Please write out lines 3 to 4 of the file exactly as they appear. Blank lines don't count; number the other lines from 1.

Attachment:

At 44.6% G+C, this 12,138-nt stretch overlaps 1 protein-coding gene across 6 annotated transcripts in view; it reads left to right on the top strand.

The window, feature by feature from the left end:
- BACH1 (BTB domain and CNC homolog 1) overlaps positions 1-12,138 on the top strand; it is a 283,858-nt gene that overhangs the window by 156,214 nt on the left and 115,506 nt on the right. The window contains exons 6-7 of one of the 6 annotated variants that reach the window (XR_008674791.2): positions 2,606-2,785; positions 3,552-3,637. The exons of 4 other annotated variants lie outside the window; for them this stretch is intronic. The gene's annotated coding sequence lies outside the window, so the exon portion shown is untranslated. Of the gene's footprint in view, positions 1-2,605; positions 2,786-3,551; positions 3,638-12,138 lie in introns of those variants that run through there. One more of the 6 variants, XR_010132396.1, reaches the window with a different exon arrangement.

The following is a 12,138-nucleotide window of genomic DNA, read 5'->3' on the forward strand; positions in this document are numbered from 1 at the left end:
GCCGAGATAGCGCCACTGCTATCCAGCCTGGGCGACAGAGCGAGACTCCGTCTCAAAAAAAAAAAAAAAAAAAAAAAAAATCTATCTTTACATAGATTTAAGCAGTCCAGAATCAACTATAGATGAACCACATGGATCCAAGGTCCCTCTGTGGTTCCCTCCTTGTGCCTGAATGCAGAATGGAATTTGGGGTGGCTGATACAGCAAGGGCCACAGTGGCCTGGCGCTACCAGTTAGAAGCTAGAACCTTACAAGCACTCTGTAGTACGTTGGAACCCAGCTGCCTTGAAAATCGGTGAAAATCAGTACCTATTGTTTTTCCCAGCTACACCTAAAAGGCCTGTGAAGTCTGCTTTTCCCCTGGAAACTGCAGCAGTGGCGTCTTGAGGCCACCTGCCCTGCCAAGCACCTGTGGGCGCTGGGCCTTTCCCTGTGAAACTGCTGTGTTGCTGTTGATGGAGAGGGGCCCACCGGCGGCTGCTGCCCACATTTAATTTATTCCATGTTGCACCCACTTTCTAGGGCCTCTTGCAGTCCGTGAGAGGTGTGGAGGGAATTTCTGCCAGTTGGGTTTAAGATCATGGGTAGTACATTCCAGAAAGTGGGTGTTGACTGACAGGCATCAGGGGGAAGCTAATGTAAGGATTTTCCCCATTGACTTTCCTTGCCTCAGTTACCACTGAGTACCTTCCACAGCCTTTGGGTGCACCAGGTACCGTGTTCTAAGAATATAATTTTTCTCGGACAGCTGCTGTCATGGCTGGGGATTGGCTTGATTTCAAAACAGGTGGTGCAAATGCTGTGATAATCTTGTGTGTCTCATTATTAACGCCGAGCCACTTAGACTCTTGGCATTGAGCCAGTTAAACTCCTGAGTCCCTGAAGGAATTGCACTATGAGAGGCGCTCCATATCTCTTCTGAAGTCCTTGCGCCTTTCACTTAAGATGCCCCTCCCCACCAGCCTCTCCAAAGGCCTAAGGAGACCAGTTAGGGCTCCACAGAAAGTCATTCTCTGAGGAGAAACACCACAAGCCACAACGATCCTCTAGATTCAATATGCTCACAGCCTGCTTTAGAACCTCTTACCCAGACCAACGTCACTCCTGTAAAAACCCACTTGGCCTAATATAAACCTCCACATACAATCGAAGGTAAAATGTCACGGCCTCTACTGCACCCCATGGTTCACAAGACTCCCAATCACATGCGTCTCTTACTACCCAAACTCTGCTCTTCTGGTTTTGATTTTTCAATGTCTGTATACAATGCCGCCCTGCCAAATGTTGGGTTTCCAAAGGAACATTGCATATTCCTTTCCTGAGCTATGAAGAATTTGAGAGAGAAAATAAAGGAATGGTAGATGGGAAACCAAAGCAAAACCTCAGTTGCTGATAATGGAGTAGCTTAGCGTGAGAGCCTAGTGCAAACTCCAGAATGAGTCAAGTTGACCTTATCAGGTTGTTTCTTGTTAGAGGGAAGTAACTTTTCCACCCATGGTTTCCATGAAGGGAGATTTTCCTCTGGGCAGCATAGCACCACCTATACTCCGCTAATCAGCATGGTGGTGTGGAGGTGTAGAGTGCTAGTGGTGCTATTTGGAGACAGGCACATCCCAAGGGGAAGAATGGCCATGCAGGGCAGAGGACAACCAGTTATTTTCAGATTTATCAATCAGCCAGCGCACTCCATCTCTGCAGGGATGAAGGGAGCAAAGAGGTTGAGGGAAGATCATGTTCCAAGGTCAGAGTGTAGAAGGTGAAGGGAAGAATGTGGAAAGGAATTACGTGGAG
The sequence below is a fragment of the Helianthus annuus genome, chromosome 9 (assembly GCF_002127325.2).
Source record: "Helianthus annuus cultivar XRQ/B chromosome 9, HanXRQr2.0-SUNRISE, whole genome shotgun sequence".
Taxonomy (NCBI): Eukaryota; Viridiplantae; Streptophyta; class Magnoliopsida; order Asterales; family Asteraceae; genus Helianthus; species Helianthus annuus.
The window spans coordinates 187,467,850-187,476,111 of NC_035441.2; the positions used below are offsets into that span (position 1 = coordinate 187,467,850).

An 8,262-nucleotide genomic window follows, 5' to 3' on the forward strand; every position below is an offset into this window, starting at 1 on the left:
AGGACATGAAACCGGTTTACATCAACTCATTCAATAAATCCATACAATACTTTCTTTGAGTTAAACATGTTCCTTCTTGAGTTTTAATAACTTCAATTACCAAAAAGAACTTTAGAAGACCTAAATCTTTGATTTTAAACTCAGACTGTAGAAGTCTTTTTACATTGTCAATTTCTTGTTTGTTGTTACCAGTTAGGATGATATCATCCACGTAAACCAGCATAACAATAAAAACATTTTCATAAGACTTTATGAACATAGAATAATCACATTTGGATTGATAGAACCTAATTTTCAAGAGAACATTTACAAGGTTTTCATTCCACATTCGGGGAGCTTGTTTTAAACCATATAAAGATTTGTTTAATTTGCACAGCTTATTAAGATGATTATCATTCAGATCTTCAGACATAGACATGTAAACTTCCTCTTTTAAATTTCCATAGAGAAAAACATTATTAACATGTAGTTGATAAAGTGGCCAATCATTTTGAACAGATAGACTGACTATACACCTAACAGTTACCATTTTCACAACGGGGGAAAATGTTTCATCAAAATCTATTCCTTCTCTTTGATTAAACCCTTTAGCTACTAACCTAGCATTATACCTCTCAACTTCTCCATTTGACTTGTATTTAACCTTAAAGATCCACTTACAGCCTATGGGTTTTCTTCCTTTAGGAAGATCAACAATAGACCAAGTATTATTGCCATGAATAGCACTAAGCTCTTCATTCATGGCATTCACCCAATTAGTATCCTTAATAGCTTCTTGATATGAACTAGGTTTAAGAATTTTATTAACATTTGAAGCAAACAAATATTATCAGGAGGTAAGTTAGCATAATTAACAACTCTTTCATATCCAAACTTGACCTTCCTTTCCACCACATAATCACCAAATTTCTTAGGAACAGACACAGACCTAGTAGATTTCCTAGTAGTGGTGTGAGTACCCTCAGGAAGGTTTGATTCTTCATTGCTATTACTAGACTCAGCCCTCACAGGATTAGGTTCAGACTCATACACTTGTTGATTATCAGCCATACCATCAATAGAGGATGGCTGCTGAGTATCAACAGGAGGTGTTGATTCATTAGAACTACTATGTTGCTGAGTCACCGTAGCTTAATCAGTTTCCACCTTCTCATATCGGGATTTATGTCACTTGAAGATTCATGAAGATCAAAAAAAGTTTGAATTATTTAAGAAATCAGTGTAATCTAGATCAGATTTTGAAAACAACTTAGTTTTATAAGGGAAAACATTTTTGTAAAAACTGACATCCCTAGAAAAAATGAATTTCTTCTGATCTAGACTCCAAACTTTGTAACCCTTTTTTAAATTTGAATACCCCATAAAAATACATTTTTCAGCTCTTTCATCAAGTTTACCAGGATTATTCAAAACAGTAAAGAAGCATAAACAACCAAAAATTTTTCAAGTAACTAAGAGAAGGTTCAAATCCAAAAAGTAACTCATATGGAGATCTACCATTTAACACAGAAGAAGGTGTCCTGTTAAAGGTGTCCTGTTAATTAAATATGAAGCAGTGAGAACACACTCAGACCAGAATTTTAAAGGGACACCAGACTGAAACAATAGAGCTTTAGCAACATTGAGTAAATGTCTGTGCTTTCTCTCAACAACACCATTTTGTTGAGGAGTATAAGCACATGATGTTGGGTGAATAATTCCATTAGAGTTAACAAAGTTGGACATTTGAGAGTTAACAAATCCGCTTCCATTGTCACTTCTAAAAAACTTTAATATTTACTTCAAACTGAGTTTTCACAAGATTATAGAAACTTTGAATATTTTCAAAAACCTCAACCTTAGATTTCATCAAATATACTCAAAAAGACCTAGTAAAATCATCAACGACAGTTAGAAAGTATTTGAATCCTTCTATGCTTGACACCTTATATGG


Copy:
- BACH1 (BTB domain and CNC homolog 1) overlaps positions 1-12,138 on the top strand; it is a 283,858-nt gene that overhangs the window by 156,214 nt on the left and 115,506 nt on the right. The window contains exons 6-7 of one of the 6 annotated variants that reach the window (XR_008674791.2): positions 2,606-2,785; positions 3,552-3,637. The exons of 4 other annotated variants lie outside the window; for them this stretch is intronic. The gene's annotated coding sequence lies outside the window, so the exon portion shown is untranslated. Of the gene's footprint in view, positions 1-2,605; positions 2,786-3,551; positions 3,638-12,138 lie in introns of those variants that run through there. One more of the 6 variants, XR_010132396.1, reaches the window with a different exon arrangement.

The following is a 12,138-nucleotide window of genomic DNA, read 5'->3' on the forward strand; positions in this document are numbered from 1 at the left end: